With the company’s CAD program, Cabinet Vision, it is easy for the designers. “As long as we invest in the people, the designers take care of the clients,” Wehner said. “It’s amazing some of the closets we’ve gone into, how enormous they are. We’re getting ready to install a 2,000 square feet closet.”

A related product is a hidden bookcase, which can conceal a large room. “We will do four to six hidden bookcases a year that lead to a hidden room,” Wehner said. “It could be in front of anything. We did one where it went in to a man cave.”

LED lighting in the showroom

Cabinet Concepts by Design offers a full spectrum of Hafele LED lighting.

Matt Wehner said that it is important to have the lighting in their own displays, so customers can envision what can be done. Hafele also provides a light box that shows the light tapes and pucks to good effect.

“Hafele has designed it so you do not need a certified electrician,” Wehner said. “All you have to have is a strategically placed outlet so you can connect their transformers, or drivers as they call them. Their drivers, in different sizes, plug into the outlet.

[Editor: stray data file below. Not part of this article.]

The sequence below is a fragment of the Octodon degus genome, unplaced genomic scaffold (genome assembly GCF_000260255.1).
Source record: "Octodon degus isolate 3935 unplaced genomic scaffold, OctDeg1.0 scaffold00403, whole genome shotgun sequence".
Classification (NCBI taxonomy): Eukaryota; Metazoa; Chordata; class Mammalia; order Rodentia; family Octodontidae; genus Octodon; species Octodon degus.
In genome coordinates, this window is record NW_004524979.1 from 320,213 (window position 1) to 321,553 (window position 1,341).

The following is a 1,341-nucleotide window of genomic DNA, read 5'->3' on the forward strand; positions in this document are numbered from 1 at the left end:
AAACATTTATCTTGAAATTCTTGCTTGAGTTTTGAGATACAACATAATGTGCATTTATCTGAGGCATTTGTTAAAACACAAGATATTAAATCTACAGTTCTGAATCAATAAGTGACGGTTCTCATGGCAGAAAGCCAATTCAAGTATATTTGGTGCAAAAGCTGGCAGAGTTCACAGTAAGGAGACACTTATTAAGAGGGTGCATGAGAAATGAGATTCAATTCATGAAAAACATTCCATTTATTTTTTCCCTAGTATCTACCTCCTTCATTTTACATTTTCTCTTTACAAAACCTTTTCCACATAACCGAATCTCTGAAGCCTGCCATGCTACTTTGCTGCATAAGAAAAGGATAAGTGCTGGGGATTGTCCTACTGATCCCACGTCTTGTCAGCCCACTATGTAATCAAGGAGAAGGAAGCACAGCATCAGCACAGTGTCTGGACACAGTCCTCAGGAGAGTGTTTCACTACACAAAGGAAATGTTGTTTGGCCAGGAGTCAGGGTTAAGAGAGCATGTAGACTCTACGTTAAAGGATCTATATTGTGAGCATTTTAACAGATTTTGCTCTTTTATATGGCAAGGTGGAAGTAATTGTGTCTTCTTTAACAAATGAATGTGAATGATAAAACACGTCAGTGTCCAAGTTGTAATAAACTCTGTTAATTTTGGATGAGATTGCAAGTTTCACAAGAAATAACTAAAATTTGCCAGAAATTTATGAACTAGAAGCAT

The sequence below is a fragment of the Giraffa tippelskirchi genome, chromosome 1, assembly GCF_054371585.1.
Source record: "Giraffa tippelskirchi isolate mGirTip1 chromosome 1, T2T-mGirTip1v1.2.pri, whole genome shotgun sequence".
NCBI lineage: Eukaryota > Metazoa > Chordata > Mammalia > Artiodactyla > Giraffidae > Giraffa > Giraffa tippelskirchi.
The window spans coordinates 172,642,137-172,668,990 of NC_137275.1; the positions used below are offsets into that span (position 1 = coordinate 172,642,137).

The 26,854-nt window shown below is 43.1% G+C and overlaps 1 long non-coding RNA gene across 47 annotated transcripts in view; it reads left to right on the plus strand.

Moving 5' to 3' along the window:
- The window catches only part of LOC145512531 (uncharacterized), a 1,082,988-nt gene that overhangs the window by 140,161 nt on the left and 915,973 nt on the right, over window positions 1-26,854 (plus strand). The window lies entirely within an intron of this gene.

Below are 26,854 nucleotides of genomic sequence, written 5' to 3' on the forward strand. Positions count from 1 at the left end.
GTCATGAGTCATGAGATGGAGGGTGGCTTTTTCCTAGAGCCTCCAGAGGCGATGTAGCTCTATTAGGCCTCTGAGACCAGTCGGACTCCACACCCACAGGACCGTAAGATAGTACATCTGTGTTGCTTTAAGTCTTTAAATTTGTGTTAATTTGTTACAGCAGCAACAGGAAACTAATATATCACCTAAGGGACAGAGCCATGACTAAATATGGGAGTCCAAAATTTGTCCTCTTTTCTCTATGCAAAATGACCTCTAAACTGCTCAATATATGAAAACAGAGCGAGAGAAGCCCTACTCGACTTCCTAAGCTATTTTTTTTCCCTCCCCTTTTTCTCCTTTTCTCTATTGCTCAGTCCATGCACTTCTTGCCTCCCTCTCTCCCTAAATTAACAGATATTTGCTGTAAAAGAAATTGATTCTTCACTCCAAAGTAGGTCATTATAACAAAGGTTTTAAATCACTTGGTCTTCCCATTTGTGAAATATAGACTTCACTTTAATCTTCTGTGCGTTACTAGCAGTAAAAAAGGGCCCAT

“From there, it’s infinitely expandable. You can do the touch sensors, the motion sensors, door switches, plug in lights. We use 12-volt exclusively.  All our work is residential.”

The company uses the light tape primarily, and sometimes use pucks. “We use this extrusion that will fit behind glass, we’ll mount that extrusion to a wall, glass company will slide it into place, it will illuminate it through the glass.”

Tiptoeing into technology

Cabinet Concepts by Design has expanded capabilities, from having no finishing to wide range of finishing, LED lighting, and panel processing to enter the closet market  The company has expanded cautiously and deliberately, adding new capabilities when needed and adding equipment from other shops that closed.

In the Springfield shop, jobs are organized on color-coded clipboards that have different cells of the job. Cabinet Concepts has “tiptoed” into technology, originally using a small point-to-point with a panel saw. “We saw the capabilities, but we wanted to merge the two technologies into one, save the footprint, and to have one tool instead of two,” Wehner said.